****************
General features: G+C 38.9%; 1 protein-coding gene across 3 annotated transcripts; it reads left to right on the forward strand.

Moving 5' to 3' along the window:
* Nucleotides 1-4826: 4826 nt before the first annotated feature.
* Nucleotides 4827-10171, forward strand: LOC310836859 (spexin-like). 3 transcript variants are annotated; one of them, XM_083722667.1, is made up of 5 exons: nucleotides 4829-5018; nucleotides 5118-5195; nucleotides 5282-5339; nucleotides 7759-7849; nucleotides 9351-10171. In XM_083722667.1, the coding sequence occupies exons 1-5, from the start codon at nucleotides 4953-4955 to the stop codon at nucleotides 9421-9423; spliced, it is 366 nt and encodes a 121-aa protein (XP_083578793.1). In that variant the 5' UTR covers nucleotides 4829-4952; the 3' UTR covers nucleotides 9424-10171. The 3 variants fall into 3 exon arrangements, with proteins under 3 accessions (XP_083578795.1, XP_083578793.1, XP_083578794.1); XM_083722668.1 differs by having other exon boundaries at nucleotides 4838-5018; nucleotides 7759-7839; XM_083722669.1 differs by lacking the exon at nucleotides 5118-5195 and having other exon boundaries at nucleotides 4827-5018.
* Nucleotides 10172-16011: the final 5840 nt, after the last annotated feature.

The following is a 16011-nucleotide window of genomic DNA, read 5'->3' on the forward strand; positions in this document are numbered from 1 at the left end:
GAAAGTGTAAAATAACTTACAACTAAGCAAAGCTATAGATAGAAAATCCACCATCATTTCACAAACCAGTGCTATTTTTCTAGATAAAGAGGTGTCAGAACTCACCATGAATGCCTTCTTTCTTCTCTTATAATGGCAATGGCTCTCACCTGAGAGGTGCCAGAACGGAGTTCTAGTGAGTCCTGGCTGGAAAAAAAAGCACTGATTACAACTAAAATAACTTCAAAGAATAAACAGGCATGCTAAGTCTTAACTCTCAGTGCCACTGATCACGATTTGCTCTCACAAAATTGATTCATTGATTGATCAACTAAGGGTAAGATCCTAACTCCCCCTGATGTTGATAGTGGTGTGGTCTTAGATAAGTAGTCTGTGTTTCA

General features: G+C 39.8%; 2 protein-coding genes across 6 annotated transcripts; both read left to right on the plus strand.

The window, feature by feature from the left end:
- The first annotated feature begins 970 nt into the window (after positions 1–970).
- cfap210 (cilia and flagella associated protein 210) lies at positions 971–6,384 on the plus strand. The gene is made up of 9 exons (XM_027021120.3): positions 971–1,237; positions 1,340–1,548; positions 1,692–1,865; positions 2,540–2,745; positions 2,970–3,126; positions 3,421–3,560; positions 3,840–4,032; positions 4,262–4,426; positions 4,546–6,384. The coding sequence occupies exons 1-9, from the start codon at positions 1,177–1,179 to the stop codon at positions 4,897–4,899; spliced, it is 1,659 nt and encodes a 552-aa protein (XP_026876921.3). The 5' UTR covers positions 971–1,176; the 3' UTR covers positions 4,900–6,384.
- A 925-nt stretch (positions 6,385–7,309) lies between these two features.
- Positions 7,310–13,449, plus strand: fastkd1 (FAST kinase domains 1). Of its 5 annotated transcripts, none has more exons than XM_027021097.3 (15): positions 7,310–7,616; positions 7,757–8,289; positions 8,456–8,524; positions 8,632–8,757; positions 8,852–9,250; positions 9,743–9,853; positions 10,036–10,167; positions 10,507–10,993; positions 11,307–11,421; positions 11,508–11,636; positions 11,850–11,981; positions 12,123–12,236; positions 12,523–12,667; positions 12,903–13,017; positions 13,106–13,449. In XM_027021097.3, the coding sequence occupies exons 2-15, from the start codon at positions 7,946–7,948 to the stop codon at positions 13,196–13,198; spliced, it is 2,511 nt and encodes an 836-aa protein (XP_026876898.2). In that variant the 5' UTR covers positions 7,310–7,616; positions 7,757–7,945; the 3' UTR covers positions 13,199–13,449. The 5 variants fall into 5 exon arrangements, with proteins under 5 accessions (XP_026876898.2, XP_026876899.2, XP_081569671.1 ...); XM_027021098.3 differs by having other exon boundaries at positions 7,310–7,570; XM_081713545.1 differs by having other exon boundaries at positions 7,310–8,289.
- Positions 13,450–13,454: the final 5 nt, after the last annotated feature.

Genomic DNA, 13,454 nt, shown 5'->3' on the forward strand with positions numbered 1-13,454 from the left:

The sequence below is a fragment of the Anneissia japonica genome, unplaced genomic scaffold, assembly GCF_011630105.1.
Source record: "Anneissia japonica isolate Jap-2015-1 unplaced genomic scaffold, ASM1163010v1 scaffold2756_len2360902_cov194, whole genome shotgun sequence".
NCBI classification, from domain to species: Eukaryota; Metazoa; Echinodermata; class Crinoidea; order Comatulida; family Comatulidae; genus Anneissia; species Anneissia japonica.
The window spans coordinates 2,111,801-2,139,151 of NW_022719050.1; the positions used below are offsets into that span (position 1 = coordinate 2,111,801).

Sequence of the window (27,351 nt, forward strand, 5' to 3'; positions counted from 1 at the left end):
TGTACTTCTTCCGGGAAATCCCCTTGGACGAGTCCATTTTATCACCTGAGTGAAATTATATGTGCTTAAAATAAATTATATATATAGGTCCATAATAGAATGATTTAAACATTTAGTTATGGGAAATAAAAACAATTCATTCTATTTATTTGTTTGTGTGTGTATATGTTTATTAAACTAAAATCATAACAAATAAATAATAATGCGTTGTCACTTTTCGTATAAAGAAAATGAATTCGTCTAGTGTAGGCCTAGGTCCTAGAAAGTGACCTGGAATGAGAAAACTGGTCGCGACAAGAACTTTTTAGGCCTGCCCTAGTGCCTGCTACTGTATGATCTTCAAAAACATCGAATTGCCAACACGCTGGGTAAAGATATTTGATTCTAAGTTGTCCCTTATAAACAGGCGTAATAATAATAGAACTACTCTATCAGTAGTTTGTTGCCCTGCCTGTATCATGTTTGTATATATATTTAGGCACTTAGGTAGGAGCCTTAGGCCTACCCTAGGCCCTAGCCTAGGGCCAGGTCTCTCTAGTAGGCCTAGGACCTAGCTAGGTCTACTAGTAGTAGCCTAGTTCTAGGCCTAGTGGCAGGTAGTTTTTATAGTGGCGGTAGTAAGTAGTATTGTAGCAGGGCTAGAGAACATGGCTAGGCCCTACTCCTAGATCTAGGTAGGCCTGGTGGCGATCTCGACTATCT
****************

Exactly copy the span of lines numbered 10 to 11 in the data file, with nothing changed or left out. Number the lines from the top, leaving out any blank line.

- The first annotated feature begins 970 nt into the window (after positions 1–970).
- cfap210 (cilia and flagella associated protein 210) lies at positions 971–6,384 on the plus strand. The gene is made up of 9 exons (XM_027021120.3): positions 971–1,237; positions 1,340–1,548; positions 1,692–1,865; positions 2,540–2,745; positions 2,970–3,126; positions 3,421–3,560; positions 3,840–4,032; positions 4,262–4,426; positions 4,546–6,384. The coding sequence occupies exons 1-9, from the start codon at positions 1,177–1,179 to the stop codon at positions 4,897–4,899; spliced, it is 1,659 nt and encodes a 552-aa protein (XP_026876921.3). The 5' UTR covers positions 971–1,176; the 3' UTR covers positions 4,900–6,384.